As I was reviewing some of my articles and picks from the past few years, I came across my article from late December 2013, titled Cheap is Not Enough. I looked at three stocks that were, at the time, the subject of a debate about their turnaround potential in 2014. I used Piotroksi F-scores and Altman Z-scores to evaluate the chance of J. C. Penney (JCP), Molycorp (MCP), and Navistar (NAV) staging a recovery in 2014. I concluded that there was very little chance of that happening. As is often the case, the number called the tune, and all three stocks finished 2014 solidly in the red.
I broke these tools out again this morning to measure the financial strength and prospects of some of this year's takeover speculations. One stock that had received a lot of attention as the potential great turnaround or real estate play is Sears (SHLD). I have never bought into this thesis, as a trip into either a Sears or a K-Mart makes it quite clear that both are franchises in decline. There is no makeover or fix that will resurrect either brand, in my opinion.
As far as spinning off Sears' real estate into a REIT to unlock value, stop for a minute and think about where Sears' free-standing stores are located. It is usually not in the best mall or plaza in town. It is not a collection of premium real estate, by any stretch of the imagination. I think the window to do a successful REIT had closed a few years back.
The numbers are on my side so far. The Piotroksi F-score for Sears is 1, on the point rating scale. Prospects are poor and financials are not improving for the retailer. The Altman Z-score is just 1.8, so Sears' financial condition is somewhat marginal right now. This looks like another potential turnaround that doesn't make the grade.
There is a lot of excitement about shares of T-Mobile (TMUS), as we start the year. I confess that I was interested in the stock as well. We shifted our cell phone plan around at year-end, and the unlimited deal at T- Mobile was the best value in our opinion, and we left Verizon (VZ) in favor of the smaller carrier. I think that there will eventually be some consolidation in the industry, but we are still a few years and an election away from any chance of a deal involving Sprint (S) and T- Mobile getting regulatory approval.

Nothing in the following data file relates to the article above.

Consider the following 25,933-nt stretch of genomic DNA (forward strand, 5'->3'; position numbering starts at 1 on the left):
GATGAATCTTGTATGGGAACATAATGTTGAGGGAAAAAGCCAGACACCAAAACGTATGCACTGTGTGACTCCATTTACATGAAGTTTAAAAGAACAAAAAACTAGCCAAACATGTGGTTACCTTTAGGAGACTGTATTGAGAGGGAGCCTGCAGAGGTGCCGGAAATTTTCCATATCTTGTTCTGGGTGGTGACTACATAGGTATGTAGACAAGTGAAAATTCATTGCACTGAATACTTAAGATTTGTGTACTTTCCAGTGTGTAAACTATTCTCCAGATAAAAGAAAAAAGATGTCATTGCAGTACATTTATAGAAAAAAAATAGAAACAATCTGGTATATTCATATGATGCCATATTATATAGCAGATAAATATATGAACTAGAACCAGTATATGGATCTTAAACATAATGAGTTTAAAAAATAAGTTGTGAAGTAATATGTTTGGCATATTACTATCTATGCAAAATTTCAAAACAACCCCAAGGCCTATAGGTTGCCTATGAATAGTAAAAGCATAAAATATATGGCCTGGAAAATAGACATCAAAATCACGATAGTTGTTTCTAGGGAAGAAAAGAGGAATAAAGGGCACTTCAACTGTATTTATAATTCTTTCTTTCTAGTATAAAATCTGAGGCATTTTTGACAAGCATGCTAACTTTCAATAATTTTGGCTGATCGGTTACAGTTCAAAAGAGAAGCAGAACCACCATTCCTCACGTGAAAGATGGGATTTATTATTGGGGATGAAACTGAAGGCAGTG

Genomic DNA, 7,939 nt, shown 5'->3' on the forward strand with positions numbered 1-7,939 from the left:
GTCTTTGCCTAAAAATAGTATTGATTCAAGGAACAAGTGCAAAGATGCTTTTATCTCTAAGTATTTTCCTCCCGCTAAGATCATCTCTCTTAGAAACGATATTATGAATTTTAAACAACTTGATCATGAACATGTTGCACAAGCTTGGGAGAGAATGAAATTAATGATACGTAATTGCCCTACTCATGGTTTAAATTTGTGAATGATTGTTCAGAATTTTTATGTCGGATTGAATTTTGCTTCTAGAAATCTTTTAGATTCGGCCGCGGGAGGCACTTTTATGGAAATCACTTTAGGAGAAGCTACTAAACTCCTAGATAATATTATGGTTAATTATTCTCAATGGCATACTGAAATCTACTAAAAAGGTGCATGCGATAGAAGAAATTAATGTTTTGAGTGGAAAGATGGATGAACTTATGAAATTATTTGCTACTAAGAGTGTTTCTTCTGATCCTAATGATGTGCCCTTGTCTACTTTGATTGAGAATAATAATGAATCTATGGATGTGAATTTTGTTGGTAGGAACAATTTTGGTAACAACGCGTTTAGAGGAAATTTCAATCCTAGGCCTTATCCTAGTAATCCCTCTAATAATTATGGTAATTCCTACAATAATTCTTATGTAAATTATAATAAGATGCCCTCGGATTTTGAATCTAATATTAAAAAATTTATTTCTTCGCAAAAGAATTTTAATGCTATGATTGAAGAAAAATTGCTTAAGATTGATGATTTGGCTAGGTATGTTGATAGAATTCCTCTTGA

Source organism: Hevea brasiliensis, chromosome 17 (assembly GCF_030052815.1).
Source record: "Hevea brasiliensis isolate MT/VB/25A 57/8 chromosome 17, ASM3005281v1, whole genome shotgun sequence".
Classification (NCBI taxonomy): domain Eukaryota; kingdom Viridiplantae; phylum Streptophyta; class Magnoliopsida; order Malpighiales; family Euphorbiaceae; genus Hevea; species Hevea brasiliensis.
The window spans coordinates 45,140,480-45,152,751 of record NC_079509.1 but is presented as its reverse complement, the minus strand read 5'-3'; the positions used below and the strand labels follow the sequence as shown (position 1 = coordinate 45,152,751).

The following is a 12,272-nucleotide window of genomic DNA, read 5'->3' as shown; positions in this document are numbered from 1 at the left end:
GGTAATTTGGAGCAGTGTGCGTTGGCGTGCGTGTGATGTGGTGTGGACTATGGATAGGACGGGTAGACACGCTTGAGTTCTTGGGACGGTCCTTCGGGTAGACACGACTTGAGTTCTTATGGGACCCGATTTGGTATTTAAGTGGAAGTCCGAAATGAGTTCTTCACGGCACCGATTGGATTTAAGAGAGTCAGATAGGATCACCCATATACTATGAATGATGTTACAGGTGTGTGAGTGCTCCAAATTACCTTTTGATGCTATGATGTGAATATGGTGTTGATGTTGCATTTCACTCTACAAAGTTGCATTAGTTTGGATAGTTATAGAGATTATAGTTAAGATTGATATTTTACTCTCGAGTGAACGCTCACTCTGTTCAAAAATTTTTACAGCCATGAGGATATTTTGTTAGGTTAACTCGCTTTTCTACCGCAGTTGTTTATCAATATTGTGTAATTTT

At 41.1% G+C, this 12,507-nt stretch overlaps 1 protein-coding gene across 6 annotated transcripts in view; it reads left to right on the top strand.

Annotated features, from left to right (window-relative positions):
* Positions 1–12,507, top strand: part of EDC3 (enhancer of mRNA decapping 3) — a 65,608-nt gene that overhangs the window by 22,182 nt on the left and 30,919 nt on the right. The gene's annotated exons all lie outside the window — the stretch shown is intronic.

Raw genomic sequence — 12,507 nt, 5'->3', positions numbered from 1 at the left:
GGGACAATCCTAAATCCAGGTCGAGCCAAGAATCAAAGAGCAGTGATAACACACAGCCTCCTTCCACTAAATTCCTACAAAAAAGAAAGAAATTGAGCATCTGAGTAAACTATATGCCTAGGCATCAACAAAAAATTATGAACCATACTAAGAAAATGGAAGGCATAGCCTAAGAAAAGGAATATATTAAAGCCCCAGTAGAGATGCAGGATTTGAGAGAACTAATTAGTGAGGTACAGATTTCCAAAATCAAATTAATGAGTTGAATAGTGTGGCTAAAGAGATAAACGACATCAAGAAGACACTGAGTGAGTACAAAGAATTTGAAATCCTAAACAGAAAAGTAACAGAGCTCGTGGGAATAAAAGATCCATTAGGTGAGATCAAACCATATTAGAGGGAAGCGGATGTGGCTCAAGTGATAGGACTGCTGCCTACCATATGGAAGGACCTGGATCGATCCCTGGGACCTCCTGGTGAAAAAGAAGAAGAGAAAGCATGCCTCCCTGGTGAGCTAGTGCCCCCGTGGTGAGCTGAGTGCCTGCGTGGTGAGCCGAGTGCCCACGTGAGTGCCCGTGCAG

In the meantime, this is a very competitive industry, and the numbers say that a turnaround in the stock Is not yet in the cards. The company is heavily leveraged and gets a Z-score of just 0.44. The F-score is a 4, so financial conditions and prospects have not yet begun to improve enough to make the stock a worthwhile speculation.
The only way to substantial improvement in shares of Elizabeth Arden (RDEN) in 2015 is if someone steps up and takes the company private. The company is unprofitable, and sales are still falling. The company is cutting costs and taking all the usual fixer-up steps, but there are no signs these measures will work. The balance sheet is not horrible, but debt levels are still higher than I like to see. The numbers pretty much agree with me: Elizabeth Arden earns a Z-score of just 1.58, and the F-score of 3 indicates that the stock is likely to lag the market over the next year.
Over the years, at various times, I have owned just about every level of the capital structure of Carmike Cinema (CKEC). I like the company and think that owning small-town theatres is a good business, and the digital and 3D first-run cinemas are a nice compliment to the core operations. However, the movie business is just sort of ho-hum right now, and the schedule doesn't look like there are any savior type films on the horizon. I also suspect that the progress of on-demand movies has changed the movie-viewing habits of a lot of people. I, for one, prefer to watch movies at home, without the $12 super size box of Junior Mints. The numbers agree: Carmike Cinemas earns an F-score of just 3, and the Z-score is just 1.33.
No one loves a good turnaround as much as I do, but the numbers have to support the script, before I can buy the story.